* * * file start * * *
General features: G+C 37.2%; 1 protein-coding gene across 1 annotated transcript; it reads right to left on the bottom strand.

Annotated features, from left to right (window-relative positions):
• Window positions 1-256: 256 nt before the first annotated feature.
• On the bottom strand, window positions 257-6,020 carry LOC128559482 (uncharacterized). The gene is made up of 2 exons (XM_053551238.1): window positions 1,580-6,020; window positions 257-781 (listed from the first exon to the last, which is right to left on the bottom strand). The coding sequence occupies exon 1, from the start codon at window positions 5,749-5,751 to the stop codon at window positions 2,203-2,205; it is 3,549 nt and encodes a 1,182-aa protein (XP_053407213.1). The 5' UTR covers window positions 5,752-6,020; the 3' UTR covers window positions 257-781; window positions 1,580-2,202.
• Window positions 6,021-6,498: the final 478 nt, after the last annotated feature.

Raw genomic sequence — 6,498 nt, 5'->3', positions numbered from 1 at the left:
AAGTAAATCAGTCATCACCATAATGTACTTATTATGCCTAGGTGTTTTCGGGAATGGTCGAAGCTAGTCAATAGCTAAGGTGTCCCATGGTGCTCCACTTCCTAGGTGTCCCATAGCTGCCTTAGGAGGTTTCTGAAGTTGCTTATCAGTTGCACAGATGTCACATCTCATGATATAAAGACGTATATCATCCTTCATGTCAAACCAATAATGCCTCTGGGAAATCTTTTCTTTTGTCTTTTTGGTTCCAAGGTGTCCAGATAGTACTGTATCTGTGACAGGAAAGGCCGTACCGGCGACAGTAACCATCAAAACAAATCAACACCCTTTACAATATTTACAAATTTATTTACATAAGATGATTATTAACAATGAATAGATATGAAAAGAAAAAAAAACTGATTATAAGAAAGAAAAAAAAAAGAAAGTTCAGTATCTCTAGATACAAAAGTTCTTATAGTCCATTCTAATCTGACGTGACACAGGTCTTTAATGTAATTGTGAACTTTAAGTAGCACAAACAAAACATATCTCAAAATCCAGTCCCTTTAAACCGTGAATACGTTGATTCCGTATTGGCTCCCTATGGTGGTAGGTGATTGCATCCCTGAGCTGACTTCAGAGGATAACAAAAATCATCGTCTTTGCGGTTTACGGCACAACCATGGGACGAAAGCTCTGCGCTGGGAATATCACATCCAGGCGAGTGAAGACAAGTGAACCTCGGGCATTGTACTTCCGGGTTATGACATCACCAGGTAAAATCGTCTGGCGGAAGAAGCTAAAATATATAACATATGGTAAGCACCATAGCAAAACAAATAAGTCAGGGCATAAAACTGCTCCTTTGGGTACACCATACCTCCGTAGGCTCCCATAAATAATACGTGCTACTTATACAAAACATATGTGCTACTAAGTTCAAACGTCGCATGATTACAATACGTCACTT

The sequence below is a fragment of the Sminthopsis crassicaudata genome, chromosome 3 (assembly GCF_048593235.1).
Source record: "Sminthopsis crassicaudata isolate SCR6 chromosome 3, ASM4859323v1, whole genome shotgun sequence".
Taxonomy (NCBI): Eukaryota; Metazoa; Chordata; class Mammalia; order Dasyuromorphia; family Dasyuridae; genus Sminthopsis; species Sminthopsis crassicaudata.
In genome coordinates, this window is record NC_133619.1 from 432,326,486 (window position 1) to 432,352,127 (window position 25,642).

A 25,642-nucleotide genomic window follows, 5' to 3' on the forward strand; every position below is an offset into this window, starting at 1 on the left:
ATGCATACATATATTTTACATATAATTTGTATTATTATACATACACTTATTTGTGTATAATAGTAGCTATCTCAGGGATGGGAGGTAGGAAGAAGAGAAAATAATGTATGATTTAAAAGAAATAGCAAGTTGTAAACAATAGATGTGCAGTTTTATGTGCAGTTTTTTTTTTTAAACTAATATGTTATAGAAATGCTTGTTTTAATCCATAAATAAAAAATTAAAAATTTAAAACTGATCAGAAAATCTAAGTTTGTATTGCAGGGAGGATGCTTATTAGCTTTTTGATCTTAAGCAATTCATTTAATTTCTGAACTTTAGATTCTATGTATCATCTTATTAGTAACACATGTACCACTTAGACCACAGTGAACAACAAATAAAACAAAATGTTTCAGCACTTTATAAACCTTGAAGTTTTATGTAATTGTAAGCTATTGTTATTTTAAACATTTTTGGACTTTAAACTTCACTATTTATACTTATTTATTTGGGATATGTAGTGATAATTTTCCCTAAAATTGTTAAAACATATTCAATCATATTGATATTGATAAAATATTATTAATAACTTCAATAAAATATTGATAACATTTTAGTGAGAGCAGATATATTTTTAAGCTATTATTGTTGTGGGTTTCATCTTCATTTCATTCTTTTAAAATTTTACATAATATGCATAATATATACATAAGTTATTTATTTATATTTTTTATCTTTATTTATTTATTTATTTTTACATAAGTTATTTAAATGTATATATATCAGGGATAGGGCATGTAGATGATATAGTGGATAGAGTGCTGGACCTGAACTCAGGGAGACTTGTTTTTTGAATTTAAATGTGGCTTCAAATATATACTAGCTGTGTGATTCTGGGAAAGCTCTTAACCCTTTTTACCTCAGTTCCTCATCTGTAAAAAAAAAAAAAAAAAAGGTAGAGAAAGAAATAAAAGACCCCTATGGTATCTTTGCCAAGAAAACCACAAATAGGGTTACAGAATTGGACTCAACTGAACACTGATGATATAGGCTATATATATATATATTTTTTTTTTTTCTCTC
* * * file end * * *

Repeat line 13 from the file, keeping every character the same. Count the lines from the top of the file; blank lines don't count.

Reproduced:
ATGCATACATATATTTTACATATAATTTGTATTATTATACATACACTTATTTGTGTATAATAGTAGCTATCTCAGGGATGGGAGGTAGGAAGAAGAGAAAATAATGTATGATTTAAAAGAAATAGCAAGTTGTAAACAATAGATGTGCAGTTTTATGTGCAGTTTTTTTTTTTAAACTAATATGTTATAGAAATGCTTGTTTTAATCCATAAATAAAAAATTAAAAATTTAAAACTGATCAGAAAATCTAAGTTTGTATTGCAGGGAGGATGCTTATTAGCTTTTTGATCTTAAGCAATTCATTTAATTTCTGAACTTTAGATTCTATGTATCATCTTATTAGTAACACATGTACCACTTAGACCACAGTGAACAACAAATAAAACAAAATGTTTCAGCACTTTATAAACCTTGAAGTTTTATGTAATTGTAAGCTATTGTTATTTTAAACATTTTTGGACTTTAAACTTCACTATTTATACTTATTTATTTGGGATATGTAGTGATAATTTTCCCTAAAATTGTTAAAACATATTCAATCATATTGATATTGATAAAATATTATTAATAACTTCAATAAAATATTGATAACATTTTAGTGAGAGCAGATATATTTTTAAGCTATTATTGTTGTGGGTTTCATCTTCATTTCATTCTTTTAAAATTTTACATAATATGCATAATATATACATAAGTTATTTATTTATATTTTTTATCTTTATTTATTTATTTATTTTTACATAAGTTATTTAAATGTATATATATCAGGGATAGGGCATGTAGATGATATAGTGGATAGAGTGCTGGACCTGAACTCAGGGAGACTTGTTTTTTGAATTTAAATGTGGCTTCAAATATATACTAGCTGTGTGATTCTGGGAAAGCTCTTAACCCTTTTTACCTCAGTTCCTCATCTGTAAAAAAAAAAAAAAAAAAGGTAGAGAAAGAAATAAAAGACCCCTATGGTATCTTTGCCAAGAAAACCACAAATAGGGTTACAGAATTGGACTCAACTGAACACTGATGATATAGGCTATATATATATATATTTTTTTTTTTTCTCTC